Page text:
Definition of the Levels of Playing
We’ll closely follow the curriculum and standards of technique put together by Professor Sassmannshaus of the Sassmannshaus Tradition of violin playing. The levels of playing progress from Level 0 (being the very fundamentals of setting up a proper violin hold and posture) up to Level 10 (being the most extravagant and refined playing seemingly capable on the instrument).
Levels 0-3 are the “student” levels, where the basics are practiced thoroughly and where technique is constantly under development.
Levels 4-5 are where things get interesting and where the student starts sounding like a professional player. In fact, at these levels, students should be able to manage a convincing performance of some more impressive and emotionally moving repertoire.
Levels 6-8 would be considered a very high standard of playing. The sound and technique of the player will be well developed and their toolbox of technical tools will be complete enough to deal with even extremely difficult repertoire.
Levels 9-10 is crazy! Admittedly, fewer players will reach this level of technical prowess, but surprisingly there are still challenges to conquer at these heights of technique.
- Playing in 1st position with simple finger patterns.
- Detache and simple legato bow strokes.
- Elementary bow distribution into whole and half bows.
- Mastery of A Major, D Major, and G Major across 1 octave.
- Playing scales with basic bow strokes and simple repeated-note rhythmic variations.
Level 1 Example Repertoire
- Twinkle Twinkle Little Star
- Go Tell Aunt Rhody
- Lightly Row
- Suzuki’s Perpetual Motion
- … and many other folk tunes
- Playing in 1st position with all finger patterns.
- Simple double stops employing open strings.
- Natural harmonics.
- Detache, legato, and martele bow strokes.
- Mastery of scales across 2 octaves with arpeggios in a single position.
- Playing scales with up to 4-note bow patterns and rhythmic variations.
Level 2 Example Repertoire
- Bach, Minuet in G major
- Bach, Bourree for solo violin
- Rieding, Violin Concerto No. 2 in B minor
- Kuchler, Violin Concertino in G major Opus 11
- Seitz, Student Concerto No. 2 in G major
- Seitz, Student Concerto No. 5 in D major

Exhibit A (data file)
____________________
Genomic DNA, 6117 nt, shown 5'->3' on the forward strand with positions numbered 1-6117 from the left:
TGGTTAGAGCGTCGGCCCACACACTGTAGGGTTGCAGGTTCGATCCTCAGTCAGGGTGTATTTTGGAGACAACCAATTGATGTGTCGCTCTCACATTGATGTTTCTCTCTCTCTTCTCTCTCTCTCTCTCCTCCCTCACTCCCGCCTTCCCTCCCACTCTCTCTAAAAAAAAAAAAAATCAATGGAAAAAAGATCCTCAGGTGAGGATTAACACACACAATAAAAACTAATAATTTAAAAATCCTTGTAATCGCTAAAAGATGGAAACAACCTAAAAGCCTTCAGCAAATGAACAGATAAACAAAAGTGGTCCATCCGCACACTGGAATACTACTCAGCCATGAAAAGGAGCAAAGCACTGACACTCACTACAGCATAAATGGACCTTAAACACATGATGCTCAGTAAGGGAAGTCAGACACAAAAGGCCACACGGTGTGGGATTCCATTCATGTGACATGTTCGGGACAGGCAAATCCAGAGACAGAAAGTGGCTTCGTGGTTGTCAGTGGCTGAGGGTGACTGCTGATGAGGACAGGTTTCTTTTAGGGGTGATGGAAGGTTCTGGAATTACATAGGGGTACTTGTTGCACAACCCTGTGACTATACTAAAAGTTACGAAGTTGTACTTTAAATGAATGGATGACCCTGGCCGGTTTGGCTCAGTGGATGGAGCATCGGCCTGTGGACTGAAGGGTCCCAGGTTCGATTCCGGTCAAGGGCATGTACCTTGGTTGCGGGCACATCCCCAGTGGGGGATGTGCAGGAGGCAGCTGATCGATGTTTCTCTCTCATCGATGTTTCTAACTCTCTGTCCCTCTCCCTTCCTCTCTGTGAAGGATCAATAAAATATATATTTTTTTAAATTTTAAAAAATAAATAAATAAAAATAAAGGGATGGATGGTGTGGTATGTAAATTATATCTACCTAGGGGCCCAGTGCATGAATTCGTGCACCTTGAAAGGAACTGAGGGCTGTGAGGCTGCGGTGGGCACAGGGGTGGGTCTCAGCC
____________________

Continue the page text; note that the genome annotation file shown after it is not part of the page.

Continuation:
- Playing in 1st, 2nd, and 3rd positions with elementary shifting.
- Playing double stops using two fingers, and 3 or 4 voice chords.
- Detache, legato, martele, elementary spiccato / sautille bow strokes.
- Developing more deliberate bow distribution.
- Controlling the sounding point – sul ponticello, normale, and sul tasto.
- The beginnings of vibrato, with elementary vibrato in suitable places.
- Mastery of major and minor scales across 2 octaves with arpeggios in a single position.
- Playing scales with up to 8-note bow patterns and rhythmic variations.
Level 3 Example Repertoire
- Vivaldi, Concerto in A minor Opus 3 No. 6
- Vivaldi, Concerto in G major RV310
- Kuchler, Concertino in D major Opus 12
- Millies, Concertino in the style of Mozart
- Portnoff, Concertino in A minor
- Mollenhauer, The Infant Paganini
- Seitz, Concerto in D major Opus 15
- Playing in 1st through 5th position with shifting.
- Detache, legato, martele, spiccato, sautille, and colle bow strokes.
- Developing a full and continuous vibrato.
- Mastery of major and minor scales across 2 octaves with arpeggios with alternate fingerings.
- Elementary mastery of 3 octave scales and arpeggios.
- Elementary master of scales on a single string with various fingerings.
- Playing scales with up to 16-note bow patterns and advanced rhythmic variations.
Level 4 Example Repertoire
- Bach, Concerto for two violins in D minor
- Bach, Violin Concerto in A minor
- Bach, Violin Concerto in E major
- Debussy, Girl with the Flaxen Hair
- Dvorak, Sonatina for Violin Opus 100
- Elgar, Salut d’amour
- Haydn, Violin Concerto No. 2
- Kreisler, Rondino on a theme by Beethoven
- Mollenhauer, The Boy Paganini
- Monit, Czardas
- Schubert, Violin Sonatinas Opus 137
- Playing in all positions equally comfortably.
- Mastery of all fundamental bow strokes.
- Fully functioning vibrato.
- Mastery of artificial harmonics.
- Precise bow distribution and sounding point control.
- Continuous development of scale playing fluency, including mastering double stop scales.
Level 5 Example Repertoire
- Beriot, Concerto in A minor
- Dancla, Air Varie Opus 89
- Kreisler, Siciliano & Rigaudon
- Mozart, Violin Concerto No. 2 in D major
- Tartini, Sonata in G minor “Didone Abbandonata”
- Tchaikovsky, Meditation
- Tchaikovsky, Serenade Melancolique
- Wieniawski, Legende Opus 17